Scene: The background portrays a mountain with woods, waterfalls, flowery paths etc. At its foot the entrance to a grotto is visible: on either side are asymmetrical trees whose thick-leaved branches create cradles of foliage.
Naïs, has come to consult her father, the blind prophet Tirésie, in his secluded home in the mountains (Air: "Dans ce riant séjour le divin Tirésie"). Neptune follows her and continues his wooing (Air: "L'Amour, dont je bravais l'empire") but Naïs is fearful and asks him to leave. Once alone, she confesses she is in love with the stranger (Ariette: "Ces rapides traits de flamme"). Télénus arrives and apologises for his earlier behaviour her; Naïs tells him to stop being jealous (Air vif: "La jalousie a des fureurs"). Télénus believes that he can sense a change in Naïs and there is hope for his love (Air: "Cessez, soupçons jaloux, cessez de m'alarmer").
Astérion is also in love with Naïs (Air: "Les ennuis de l'incertitude"). He arrives with his band of shepherds and shepherdesses to ask Tirésie to prophesy who Naïs will marry. The shepherds and shepherdesses charm Tirésie with their pastoral music and dancing. A shepherdess asks the seer whether she will be happy in love (Air: "Je ne sais quel ennui me presse") and he replies in the affirmative. Tirésie begins to interpret the song of the birds: he tells his listeners to beware of the wrath of the god of the sea and that Naïs will find true love. Astérion and Télénus decide that the oracle means they must sacrifice the life of their rival to appease Neptune (Chorus: "Aux armes, vengeons-nous").
Scene: The foreground shows a promontory whose base is washed by the sea. Both sides of the stage are covered with orange trees, myrtles and lemon trees. The background shows the sea and the horizon. The shining boats which appeared during the Isthmian Games are visible in the harbour. The act begins as night is coming to an end and the stage is lit by an indistinct light during the first scene.
As the sun rises, Neptune waits for Naïs (Air: "Mais déjà l'horizon s'éclaire"). She arrives to warn him that the Corinthians are threatening to kill him but Neptune says he is not afraid of anyone (Air: "Que l'univers entière me déclare la guerre"). Télénus and Astérion appear with a band of armed followers and burning torches ("Allumez-vous rapides feux"). They try to set fire to the sea gods' ships but huge waves overwhelm them. Naïs is terrified but Neptune finally reveals his true identity and his love for her. The earth opens and the scene changes to Neptune's underwater palace. The sea gods hymn Neptune (Chorus: "Coulez ondes") as he and Naïs declare their love for one another (Duet: "Que je vous aime"). Neptune turns Naïs into a goddess and Protée leads the festivities.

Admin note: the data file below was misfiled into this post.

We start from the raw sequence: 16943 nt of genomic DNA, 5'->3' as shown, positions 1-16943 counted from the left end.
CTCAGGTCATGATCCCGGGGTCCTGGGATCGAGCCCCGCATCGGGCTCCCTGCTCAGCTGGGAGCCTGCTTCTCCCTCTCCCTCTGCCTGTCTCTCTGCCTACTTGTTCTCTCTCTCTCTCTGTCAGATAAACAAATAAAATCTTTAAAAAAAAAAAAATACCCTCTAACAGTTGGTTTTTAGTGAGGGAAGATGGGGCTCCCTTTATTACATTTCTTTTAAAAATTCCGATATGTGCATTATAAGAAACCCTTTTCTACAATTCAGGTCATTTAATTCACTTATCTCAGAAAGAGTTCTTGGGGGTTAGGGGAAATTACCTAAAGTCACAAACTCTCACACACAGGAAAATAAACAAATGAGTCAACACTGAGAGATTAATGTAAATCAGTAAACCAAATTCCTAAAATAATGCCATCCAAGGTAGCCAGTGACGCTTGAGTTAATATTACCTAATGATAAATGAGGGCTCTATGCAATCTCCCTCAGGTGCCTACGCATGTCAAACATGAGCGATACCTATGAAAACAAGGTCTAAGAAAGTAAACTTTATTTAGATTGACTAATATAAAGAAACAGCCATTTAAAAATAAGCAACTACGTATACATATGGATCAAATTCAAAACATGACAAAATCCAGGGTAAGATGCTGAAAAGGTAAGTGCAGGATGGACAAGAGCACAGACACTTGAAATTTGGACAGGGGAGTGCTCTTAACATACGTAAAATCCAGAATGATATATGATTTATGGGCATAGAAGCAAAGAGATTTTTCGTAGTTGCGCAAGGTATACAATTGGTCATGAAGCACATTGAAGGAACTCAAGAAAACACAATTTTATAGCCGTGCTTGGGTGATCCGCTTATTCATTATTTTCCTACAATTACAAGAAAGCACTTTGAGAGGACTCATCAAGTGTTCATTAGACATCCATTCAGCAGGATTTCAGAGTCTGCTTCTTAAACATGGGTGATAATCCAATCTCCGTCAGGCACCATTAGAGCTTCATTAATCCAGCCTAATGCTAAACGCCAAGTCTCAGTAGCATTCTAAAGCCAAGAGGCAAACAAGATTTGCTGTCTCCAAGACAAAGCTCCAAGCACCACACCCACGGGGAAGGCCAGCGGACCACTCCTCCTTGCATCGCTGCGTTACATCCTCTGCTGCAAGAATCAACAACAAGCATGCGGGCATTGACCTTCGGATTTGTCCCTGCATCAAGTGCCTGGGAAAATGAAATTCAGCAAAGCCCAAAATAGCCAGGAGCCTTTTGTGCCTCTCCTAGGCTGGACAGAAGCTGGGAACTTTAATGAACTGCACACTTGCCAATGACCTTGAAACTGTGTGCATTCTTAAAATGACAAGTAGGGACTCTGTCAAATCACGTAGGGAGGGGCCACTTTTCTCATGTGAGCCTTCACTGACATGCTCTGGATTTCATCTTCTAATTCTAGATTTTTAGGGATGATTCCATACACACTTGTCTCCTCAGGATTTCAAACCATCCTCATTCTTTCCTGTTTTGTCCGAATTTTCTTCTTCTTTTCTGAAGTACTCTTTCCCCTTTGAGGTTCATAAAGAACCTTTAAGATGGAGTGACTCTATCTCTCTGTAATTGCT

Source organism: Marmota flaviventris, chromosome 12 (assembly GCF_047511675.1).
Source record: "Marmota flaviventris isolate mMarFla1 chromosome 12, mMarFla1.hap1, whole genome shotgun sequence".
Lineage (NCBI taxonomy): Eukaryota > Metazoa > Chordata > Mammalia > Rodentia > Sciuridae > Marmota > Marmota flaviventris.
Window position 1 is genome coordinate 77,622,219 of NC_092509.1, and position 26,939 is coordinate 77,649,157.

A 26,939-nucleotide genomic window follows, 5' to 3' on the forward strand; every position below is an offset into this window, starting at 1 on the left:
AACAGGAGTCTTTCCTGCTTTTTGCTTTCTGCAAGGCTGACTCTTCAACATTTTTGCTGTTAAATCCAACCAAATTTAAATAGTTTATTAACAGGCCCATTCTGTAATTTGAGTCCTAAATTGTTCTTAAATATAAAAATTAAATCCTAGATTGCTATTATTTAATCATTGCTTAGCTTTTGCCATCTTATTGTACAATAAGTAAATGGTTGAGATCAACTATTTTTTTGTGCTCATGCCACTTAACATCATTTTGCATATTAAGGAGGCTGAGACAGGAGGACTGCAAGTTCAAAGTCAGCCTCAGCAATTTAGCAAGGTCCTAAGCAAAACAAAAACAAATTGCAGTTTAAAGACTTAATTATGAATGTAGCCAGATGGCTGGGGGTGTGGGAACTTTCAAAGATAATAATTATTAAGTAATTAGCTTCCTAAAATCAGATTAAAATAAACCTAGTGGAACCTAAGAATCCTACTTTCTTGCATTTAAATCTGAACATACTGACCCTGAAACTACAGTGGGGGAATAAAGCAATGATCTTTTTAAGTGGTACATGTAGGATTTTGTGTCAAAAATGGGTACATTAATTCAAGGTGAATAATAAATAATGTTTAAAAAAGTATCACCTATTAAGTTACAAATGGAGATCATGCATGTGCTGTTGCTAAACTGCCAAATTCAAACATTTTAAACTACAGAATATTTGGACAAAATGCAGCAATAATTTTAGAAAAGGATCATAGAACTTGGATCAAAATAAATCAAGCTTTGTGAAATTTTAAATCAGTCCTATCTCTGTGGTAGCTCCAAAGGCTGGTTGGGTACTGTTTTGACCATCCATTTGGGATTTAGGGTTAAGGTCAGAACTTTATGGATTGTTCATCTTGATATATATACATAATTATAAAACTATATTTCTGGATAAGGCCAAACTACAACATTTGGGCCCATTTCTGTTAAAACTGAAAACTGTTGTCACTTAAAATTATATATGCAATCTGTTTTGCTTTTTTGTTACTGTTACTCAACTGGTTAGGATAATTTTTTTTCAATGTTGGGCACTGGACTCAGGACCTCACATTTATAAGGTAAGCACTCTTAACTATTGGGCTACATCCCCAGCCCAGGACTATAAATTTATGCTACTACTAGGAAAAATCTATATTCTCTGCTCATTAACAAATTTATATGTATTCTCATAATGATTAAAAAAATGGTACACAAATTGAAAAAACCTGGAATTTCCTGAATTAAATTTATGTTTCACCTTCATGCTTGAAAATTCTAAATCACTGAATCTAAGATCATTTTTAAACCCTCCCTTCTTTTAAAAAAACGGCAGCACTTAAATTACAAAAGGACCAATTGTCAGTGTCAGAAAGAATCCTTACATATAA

- Naïs Linda Russell (Naïs), Ian Caley (Neptune), Ian Caddy (Jupiter/Télénus), John Tomlinson (Pluton), Richard Jackson (Tirésie), Brian Parsons (Astérion), Antony Ransome (Palémon), English Bach Festival Chorus and Orchestra conducted by Nicholas McGegan (Erato, 1980; reissued on 2 CDs, 1995)
- Naïs Mireille Delunsch (Naïs), Jean-Paul Fouchécourt (Neptune), Alain Buet (Jupiter/Tirésie), Arnaud Marzorati (Télénus), Mathias Vidal (Astérion), Dorothée Leclair (Flore/Une bergère), Matthieu Heim (Pluton/Palémon), La Simphonie du Marais conducted by Hugo Reyne (Musiques à la Chabotterie, 2012; digital download only)
- Rameau: Orchestral Suites from "Naís" and "Le temple de la gloire" Philharmonia Baroque Orchestra, conducted by Nicholas McGegan (Harmonia Mundi, 1995, 1 CD)
- On Rameau: Orchestral Suites 2 along with the suite from Zoroastre, Orchestra of the Eighteenth Century conducted by Frans Brüggen (Glossa, 2001, reissued 2010, 1 CD)
- Sadler, Graham, "Naïs, Rameau's 'Opéra pour la Paix'" (July 1980). The Musical Times, 121 (1649): pp. 431-433.
- Naïs: Manuscript score at Gallica - B.N.F.
- Bouissou, Sylvie Jean-Philippe Rameau: Musicien des lumières (Fayard, 2014)
- Girdlestone, Cuthbert, Jean-Philippe Rameau: His Life and Work (Dover paperback edition, 1969)
- Sadler, Graham, article on Naïs in Holden, Amanda (Ed.), The New Penguin Opera Guide, New York: Penguin Putnam, 2001. ISBN 0-14-029312-4
- Sadler, Graham, booklet notes to the Erato recording by Nicholas McGegan (1980)
- Sadler, Graham, (Ed.), The New Grove French Baroque Masters (Grove/Macmillan, 1988)
C. M. Girdlestone has listed instrumental music that Rameau borrowed from his own Les Fêtes de Polymnie and Les Paladins for Naïs, and in turn the music that Rameau took from Naïs for Hippolyte et Aricie (Girdlestone, C.M., "Rameau's Self-Borrowings" (January 1958). Music & Letters, 39 (1): pp. 52-56). Graham Sadler has discussed various facets of Rameau's orchestration for Naïs (Graham Sadler, "Rameau and the Orchestra" (1981-1982). Proceedings of the Royal Musical Association, 108: pp. 47–68).